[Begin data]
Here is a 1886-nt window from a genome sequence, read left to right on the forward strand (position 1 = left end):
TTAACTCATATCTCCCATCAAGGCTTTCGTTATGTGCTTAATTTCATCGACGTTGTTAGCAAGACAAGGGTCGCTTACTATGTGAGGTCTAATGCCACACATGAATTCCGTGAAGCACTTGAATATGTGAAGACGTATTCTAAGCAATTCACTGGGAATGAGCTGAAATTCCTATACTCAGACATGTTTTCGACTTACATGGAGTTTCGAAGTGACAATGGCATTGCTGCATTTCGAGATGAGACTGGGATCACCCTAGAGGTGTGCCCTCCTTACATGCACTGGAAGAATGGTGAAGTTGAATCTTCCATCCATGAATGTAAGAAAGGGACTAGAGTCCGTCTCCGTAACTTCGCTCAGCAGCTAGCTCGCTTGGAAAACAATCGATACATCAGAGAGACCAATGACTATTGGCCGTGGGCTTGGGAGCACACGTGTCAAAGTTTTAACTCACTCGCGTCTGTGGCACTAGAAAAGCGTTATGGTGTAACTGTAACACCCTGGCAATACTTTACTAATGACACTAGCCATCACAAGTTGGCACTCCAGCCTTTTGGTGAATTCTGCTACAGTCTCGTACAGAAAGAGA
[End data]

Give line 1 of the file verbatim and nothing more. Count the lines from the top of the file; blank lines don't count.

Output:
Here is a 1886-nt window from a genome sequence, read left to right on the forward strand (position 1 = left end):